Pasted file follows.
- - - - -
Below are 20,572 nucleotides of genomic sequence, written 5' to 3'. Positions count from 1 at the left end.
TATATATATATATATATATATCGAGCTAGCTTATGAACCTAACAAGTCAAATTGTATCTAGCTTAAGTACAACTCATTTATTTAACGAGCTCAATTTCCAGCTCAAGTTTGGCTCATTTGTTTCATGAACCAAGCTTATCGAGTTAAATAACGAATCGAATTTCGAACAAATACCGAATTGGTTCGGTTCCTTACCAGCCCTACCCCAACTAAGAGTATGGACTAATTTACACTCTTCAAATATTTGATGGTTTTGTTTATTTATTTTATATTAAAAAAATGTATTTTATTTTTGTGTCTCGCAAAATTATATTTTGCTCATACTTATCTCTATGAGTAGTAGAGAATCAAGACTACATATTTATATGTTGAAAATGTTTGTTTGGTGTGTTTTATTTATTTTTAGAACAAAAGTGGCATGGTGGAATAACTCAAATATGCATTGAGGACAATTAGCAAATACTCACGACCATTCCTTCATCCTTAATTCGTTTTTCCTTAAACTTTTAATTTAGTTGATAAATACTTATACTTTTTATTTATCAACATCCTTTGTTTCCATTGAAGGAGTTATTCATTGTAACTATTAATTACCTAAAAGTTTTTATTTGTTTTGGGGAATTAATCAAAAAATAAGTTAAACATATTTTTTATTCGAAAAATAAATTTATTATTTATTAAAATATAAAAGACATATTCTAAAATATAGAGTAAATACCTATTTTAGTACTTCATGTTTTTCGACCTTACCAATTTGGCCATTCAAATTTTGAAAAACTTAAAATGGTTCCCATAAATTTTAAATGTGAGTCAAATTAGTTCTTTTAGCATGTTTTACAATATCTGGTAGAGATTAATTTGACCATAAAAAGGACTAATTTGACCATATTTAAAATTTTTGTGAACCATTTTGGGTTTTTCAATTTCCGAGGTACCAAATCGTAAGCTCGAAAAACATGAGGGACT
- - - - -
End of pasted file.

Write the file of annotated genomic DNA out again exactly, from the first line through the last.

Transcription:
Below are 20,572 nucleotides of genomic sequence, written 5' to 3'. Positions count from 1 at the left end.
TATATATATATATATATATATCGAGCTAGCTTATGAACCTAACAAGTCAAATTGTATCTAGCTTAAGTACAACTCATTTATTTAACGAGCTCAATTTCCAGCTCAAGTTTGGCTCATTTGTTTCATGAACCAAGCTTATCGAGTTAAATAACGAATCGAATTTCGAACAAATACCGAATTGGTTCGGTTCCTTACCAGCCCTACCCCAACTAAGAGTATGGACTAATTTACACTCTTCAAATATTTGATGGTTTTGTTTATTTATTTTATATTAAAAAAATGTATTTTATTTTTGTGTCTCGCAAAATTATATTTTGCTCATACTTATCTCTATGAGTAGTAGAGAATCAAGACTACATATTTATATGTTGAAAATGTTTGTTTGGTGTGTTTTATTTATTTTTAGAACAAAAGTGGCATGGTGGAATAACTCAAATATGCATTGAGGACAATTAGCAAATACTCACGACCATTCCTTCATCCTTAATTCGTTTTTCCTTAAACTTTTAATTTAGTTGATAAATACTTATACTTTTTATTTATCAACATCCTTTGTTTCCATTGAAGGAGTTATTCATTGTAACTATTAATTACCTAAAAGTTTTTATTTGTTTTGGGGAATTAATCAAAAAATAAGTTAAACATATTTTTTATTCGAAAAATAAATTTATTATTTATTAAAATATAAAAGACATATTCTAAAATATAGAGTAAATACCTATTTTAGTACTTCATGTTTTTCGACCTTACCAATTTGGCCATTCAAATTTTGAAAAACTTAAAATGGTTCCCATAAATTTTAAATGTGAGTCAAATTAGTTCTTTTAGCATGTTTTACAATATCTGGTAGAGATTAATTTGACCATAAAAAGGACTAATTTGACCATATTTAAAATTTTTGTGAACCATTTTGGGTTTTTCAATTTCCGAGGTACCAAATCGTAAGCTCGAAAAACATGAGGGACT